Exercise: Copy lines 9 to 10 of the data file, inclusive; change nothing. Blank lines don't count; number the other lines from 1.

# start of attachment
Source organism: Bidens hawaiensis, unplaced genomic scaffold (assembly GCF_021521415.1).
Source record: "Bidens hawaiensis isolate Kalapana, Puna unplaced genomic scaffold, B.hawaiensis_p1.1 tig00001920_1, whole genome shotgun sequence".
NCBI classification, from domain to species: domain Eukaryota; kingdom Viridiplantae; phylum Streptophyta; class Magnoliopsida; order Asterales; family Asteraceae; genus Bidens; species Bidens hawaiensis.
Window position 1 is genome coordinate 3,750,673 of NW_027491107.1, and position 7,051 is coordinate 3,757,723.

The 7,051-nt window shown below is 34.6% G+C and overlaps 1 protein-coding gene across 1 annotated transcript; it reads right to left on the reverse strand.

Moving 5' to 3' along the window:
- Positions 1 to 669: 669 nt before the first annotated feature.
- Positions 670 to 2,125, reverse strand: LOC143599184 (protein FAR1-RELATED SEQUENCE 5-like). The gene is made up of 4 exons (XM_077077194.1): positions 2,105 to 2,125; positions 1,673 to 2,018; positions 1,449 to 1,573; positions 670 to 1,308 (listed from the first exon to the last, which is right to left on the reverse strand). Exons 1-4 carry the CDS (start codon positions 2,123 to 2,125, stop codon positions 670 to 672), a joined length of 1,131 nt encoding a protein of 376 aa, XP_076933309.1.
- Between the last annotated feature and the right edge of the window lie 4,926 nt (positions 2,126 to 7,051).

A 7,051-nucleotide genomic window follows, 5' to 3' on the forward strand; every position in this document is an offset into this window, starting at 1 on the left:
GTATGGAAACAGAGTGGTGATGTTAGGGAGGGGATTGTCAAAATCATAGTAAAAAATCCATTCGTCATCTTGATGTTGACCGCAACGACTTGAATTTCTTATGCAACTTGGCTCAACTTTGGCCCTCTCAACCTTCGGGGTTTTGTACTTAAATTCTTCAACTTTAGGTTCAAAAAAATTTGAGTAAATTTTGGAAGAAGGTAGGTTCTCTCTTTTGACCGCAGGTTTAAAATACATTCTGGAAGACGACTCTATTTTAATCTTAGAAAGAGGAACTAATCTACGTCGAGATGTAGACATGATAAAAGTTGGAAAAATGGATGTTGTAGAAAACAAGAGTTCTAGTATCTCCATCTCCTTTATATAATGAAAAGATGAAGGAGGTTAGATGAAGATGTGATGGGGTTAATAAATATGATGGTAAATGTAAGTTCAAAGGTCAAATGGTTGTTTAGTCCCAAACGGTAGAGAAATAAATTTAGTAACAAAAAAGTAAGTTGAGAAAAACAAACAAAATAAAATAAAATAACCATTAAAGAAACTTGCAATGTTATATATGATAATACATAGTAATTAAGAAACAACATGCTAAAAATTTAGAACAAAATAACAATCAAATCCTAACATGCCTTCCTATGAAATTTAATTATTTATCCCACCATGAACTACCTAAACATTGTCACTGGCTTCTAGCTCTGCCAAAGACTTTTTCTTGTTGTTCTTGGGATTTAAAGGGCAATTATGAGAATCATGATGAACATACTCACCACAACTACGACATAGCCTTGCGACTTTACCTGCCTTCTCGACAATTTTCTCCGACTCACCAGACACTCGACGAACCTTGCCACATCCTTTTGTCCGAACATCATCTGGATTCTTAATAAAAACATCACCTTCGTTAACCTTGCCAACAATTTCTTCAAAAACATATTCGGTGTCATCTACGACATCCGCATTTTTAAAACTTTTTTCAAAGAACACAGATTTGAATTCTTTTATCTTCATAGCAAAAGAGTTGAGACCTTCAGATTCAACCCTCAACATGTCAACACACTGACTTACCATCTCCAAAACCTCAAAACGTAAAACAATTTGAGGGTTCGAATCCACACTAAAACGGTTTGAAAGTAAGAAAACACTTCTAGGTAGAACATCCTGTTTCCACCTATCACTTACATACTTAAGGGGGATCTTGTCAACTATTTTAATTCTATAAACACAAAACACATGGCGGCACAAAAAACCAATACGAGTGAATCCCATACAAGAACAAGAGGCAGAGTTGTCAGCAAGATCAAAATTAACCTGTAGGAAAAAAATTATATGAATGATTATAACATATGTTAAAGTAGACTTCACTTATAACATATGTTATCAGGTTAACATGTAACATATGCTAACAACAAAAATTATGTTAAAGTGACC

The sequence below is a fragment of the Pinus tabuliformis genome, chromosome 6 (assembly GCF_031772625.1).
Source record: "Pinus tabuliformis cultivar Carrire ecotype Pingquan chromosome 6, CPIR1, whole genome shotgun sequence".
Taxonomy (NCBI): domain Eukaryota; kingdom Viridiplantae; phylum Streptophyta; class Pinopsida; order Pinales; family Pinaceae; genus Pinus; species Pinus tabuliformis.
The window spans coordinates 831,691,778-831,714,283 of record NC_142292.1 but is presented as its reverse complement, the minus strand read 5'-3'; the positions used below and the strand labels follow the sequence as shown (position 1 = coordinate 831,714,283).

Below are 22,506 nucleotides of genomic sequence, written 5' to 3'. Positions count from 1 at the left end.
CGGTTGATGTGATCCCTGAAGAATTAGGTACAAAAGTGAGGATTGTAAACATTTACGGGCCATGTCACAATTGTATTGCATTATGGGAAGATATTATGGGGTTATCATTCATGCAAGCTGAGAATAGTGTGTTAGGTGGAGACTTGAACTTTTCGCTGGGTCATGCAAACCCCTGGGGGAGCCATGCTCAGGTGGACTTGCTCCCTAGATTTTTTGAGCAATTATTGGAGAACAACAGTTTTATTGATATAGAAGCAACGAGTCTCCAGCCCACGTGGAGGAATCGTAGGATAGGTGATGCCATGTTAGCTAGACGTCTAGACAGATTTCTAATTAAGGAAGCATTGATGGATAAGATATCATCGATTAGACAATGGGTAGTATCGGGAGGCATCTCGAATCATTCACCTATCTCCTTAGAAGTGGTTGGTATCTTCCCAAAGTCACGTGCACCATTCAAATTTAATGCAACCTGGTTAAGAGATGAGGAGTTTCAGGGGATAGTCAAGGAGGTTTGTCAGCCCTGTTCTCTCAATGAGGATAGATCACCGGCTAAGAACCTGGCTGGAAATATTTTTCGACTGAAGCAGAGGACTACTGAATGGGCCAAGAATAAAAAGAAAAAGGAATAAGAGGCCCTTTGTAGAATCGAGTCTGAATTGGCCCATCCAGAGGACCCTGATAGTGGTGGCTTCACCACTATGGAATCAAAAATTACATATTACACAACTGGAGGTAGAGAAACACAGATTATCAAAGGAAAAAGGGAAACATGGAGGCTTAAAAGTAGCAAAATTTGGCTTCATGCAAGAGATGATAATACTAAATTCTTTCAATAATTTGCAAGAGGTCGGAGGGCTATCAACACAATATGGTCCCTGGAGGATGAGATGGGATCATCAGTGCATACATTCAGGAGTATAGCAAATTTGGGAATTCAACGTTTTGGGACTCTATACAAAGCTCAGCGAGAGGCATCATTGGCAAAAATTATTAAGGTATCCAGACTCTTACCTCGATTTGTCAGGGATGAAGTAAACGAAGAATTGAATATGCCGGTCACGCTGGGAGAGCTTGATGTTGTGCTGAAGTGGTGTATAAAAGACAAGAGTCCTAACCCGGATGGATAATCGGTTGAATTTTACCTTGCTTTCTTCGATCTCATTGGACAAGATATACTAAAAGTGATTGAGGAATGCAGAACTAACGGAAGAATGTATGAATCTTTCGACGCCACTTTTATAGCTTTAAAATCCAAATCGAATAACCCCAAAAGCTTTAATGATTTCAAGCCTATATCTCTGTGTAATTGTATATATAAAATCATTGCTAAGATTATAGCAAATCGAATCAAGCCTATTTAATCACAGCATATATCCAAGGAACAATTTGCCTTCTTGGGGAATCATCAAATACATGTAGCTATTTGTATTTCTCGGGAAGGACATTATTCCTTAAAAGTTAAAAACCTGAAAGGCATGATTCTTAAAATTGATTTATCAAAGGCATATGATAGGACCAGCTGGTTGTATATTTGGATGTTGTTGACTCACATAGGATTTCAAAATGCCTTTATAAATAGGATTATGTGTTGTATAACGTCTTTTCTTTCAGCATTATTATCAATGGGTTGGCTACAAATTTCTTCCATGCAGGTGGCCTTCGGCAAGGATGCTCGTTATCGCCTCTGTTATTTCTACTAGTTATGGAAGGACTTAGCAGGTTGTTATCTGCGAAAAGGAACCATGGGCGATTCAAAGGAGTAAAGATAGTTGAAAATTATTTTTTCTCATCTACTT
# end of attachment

- Between the last annotated feature and the right edge of the window lie 4,926 nt (positions 2,126 to 7,051).

A 7,051-nucleotide genomic window follows, 5' to 3' on the forward strand; every position in this document is an offset into this window, starting at 1 on the left: